THE MOVE by the Solidarity has been described as uncalled for and some labeled it a tongue peppered with racism.
At core is a share ownership scheme offered only to black staff members and this has not gone well with the Solidarity group made up of Whites.
This is against the new share scheme Khanyisa which they’ve criticised for being excluded.
The share scheme that has been proposed, is one that seeks to deal with income inequalities within the Sasol environment, but Solidarity’s CE Dirk Hermann sings from the different tune saying the scheme is not about income inequalities.
“The fact of the matter is if you look at the specific scheme, the core of the argument is already resolved in South Africa, we had a whole process of at the negotiations of the mining charter when all parties were involved and Sasol must adhere to the mining charter because they are under the charter because of the coal mines.’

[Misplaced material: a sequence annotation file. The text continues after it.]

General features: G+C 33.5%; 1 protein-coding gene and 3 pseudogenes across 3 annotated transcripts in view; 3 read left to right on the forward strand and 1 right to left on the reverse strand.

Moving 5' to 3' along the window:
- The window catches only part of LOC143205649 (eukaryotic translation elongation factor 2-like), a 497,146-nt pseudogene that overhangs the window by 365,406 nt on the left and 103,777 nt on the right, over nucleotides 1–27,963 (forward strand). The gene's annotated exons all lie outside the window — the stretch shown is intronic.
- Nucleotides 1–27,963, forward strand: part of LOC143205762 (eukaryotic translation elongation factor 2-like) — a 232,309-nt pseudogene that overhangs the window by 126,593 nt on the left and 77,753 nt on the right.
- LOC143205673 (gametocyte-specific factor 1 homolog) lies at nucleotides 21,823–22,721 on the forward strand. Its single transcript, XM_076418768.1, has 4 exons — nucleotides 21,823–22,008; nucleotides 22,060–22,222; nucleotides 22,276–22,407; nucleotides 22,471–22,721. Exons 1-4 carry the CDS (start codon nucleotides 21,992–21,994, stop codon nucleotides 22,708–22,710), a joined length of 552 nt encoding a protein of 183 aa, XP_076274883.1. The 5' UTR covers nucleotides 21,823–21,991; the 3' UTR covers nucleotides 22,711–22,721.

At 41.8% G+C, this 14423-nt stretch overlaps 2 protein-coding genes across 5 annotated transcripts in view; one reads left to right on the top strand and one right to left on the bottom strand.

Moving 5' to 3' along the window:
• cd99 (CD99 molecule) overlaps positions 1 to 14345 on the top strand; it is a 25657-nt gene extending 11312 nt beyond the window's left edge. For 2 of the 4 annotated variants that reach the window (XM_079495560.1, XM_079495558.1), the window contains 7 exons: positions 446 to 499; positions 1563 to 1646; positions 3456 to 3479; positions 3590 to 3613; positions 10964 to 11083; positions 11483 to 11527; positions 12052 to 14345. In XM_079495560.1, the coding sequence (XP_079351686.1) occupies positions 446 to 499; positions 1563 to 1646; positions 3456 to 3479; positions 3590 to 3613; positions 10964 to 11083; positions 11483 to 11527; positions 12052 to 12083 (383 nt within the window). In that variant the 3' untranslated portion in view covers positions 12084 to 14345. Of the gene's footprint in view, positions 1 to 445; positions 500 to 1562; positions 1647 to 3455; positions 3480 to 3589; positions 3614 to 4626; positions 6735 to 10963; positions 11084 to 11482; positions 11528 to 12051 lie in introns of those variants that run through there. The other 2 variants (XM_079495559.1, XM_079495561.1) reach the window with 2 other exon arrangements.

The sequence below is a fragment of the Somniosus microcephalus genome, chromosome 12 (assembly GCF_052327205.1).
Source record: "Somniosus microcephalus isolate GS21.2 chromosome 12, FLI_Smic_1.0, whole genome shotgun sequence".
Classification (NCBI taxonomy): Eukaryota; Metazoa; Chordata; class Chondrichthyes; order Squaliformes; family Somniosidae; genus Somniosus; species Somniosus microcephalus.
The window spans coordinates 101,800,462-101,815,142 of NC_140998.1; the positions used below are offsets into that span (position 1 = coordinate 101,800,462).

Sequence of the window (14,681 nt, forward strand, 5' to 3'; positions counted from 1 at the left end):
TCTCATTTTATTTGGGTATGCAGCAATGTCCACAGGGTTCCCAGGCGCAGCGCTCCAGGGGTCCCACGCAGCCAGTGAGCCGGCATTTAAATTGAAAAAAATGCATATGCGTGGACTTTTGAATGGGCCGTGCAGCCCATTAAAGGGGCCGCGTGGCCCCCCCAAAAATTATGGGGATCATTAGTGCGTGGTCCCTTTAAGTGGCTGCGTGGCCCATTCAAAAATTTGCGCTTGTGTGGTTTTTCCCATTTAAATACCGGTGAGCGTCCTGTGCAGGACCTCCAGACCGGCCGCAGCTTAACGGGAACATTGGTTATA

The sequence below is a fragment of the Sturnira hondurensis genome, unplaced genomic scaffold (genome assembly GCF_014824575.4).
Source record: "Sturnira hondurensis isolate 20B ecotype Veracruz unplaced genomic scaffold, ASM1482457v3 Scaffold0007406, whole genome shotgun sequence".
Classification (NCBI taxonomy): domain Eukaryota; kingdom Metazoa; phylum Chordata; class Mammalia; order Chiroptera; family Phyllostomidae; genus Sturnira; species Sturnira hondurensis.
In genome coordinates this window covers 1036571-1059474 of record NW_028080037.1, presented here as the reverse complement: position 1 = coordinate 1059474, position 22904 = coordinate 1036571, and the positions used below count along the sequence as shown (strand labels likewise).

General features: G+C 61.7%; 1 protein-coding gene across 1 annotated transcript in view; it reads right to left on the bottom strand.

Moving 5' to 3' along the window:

He says they resolved the matter of the charter, saying workers are workers and you don’t discriminate on the grounds of race.
Solidarity also claims Sasol has taken transformation way too far.
African National Congress (ANC) Pule Mabe says while they understand that the right to strike is protected by the Constitution.
“Our own understanding has been that this share scheme that has been proposed, is one that seeks to deal with income inequalities within the Sasol environment.
On the impact of the strike, Wilmar Buys, a director at FFO Securities says it depends on the duration of the strike, at this point there is little impact.
“The stock is being propped up by the weaker rand and higher oil price at this point in time.”
The strike is planned to continue for three weeks.
Sasol’s shares were 0.6 percent lower at 572.29 rand.
A comment from Sasol was still pending at the time of publishing.